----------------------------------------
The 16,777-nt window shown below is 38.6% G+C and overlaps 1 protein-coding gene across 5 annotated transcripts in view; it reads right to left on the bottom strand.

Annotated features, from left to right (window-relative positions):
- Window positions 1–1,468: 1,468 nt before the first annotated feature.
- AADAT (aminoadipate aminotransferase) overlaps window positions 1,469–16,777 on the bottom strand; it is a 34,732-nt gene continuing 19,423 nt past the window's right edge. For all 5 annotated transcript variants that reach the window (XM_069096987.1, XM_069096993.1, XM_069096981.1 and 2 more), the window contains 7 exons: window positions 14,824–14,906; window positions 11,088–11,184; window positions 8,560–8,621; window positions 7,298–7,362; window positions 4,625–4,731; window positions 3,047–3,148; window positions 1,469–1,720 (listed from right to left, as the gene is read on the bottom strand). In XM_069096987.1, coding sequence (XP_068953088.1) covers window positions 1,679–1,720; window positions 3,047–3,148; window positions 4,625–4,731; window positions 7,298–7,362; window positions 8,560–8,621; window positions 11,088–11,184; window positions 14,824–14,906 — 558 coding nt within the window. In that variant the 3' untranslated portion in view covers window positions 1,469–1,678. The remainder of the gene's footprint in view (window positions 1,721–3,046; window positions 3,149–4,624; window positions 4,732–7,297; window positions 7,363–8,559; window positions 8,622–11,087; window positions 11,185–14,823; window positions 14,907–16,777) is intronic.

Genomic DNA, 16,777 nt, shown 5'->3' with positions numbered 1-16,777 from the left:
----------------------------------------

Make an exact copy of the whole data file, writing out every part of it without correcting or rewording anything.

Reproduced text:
The 16,777-nt window shown below is 38.6% G+C and overlaps 1 protein-coding gene across 5 annotated transcripts in view; it reads right to left on the bottom strand.

Annotated features, from left to right (window-relative positions):
- Window positions 1–1,468: 1,468 nt before the first annotated feature.
- AADAT (aminoadipate aminotransferase) overlaps window positions 1,469–16,777 on the bottom strand; it is a 34,732-nt gene continuing 19,423 nt past the window's right edge. For all 5 annotated transcript variants that reach the window (XM_069096987.1, XM_069096993.1, XM_069096981.1 and 2 more), the window contains 7 exons: window positions 14,824–14,906; window positions 11,088–11,184; window positions 8,560–8,621; window positions 7,298–7,362; window positions 4,625–4,731; window positions 3,047–3,148; window positions 1,469–1,720 (listed from right to left, as the gene is read on the bottom strand). In XM_069096987.1, coding sequence (XP_068953088.1) covers window positions 1,679–1,720; window positions 3,047–3,148; window positions 4,625–4,731; window positions 7,298–7,362; window positions 8,560–8,621; window positions 11,088–11,184; window positions 14,824–14,906 — 558 coding nt within the window. In that variant the 3' untranslated portion in view covers window positions 1,469–1,678. The remainder of the gene's footprint in view (window positions 1,721–3,046; window positions 3,149–4,624; window positions 4,732–7,297; window positions 7,363–8,559; window positions 8,622–11,087; window positions 11,185–14,823; window positions 14,907–16,777) is intronic.

Genomic DNA, 16,777 nt, shown 5'->3' with positions numbered 1-16,777 from the left: